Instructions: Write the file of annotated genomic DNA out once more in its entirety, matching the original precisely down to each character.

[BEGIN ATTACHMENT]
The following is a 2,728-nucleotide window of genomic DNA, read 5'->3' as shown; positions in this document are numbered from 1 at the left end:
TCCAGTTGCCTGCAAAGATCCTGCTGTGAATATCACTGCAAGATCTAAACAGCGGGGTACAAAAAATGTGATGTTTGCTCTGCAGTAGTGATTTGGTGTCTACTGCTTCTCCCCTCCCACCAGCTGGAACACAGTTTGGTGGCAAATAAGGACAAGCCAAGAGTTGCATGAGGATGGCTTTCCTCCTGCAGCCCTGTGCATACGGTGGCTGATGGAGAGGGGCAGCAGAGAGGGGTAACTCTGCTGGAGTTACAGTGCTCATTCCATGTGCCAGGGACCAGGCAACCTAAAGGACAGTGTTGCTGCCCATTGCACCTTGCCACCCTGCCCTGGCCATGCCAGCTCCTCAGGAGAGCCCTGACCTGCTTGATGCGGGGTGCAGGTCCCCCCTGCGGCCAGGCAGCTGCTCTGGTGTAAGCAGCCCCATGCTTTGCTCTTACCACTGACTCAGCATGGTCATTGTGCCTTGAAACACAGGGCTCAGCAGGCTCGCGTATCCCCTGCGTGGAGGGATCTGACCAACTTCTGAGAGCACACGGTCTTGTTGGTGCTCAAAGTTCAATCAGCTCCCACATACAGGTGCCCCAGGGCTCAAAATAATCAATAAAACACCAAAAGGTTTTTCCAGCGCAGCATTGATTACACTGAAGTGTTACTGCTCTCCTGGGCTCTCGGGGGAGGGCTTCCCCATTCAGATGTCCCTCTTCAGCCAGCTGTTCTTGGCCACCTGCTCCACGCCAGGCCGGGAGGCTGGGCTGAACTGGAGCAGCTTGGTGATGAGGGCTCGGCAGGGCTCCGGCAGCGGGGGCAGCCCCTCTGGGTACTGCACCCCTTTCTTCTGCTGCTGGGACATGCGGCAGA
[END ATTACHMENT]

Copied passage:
The following is a 2,728-nucleotide window of genomic DNA, read 5'->3' as shown; positions in this document are numbered from 1 at the left end:
TCCAGTTGCCTGCAAAGATCCTGCTGTGAATATCACTGCAAGATCTAAACAGCGGGGTACAAAAAATGTGATGTTTGCTCTGCAGTAGTGATTTGGTGTCTACTGCTTCTCCCCTCCCACCAGCTGGAACACAGTTTGGTGGCAAATAAGGACAAGCCAAGAGTTGCATGAGGATGGCTTTCCTCCTGCAGCCCTGTGCATACGGTGGCTGATGGAGAGGGGCAGCAGAGAGGGGTAACTCTGCTGGAGTTACAGTGCTCATTCCATGTGCCAGGGACCAGGCAACCTAAAGGACAGTGTTGCTGCCCATTGCACCTTGCCACCCTGCCCTGGCCATGCCAGCTCCTCAGGAGAGCCCTGACCTGCTTGATGCGGGGTGCAGGTCCCCCCTGCGGCCAGGCAGCTGCTCTGGTGTAAGCAGCCCCATGCTTTGCTCTTACCACTGACTCAGCATGGTCATTGTGCCTTGAAACACAGGGCTCAGCAGGCTCGCGTATCCCCTGCGTGGAGGGATCTGACCAACTTCTGAGAGCACACGGTCTTGTTGGTGCTCAAAGTTCAATCAGCTCCCACATACAGGTGCCCCAGGGCTCAAAATAATCAATAAAACACCAAAAGGTTTTTCCAGCGCAGCATTGATTACACTGAAGTGTTACTGCTCTCCTGGGCTCTCGGGGGAGGGCTTCCCCATTCAGATGTCCCTCTTCAGCCAGCTGTTCTTGGCCACCTGCTCCACGCCAGGCCGGGAGGCTGGGCTGAACTGGAGCAGCTTGGTGATGAGGGCTCGGCAGGGCTCCGGCAGCGGGGGCAGCCCCTCTGGGTACTGCACCCCTTTCTTCTGCTGCTGGGACATGCGGCAGA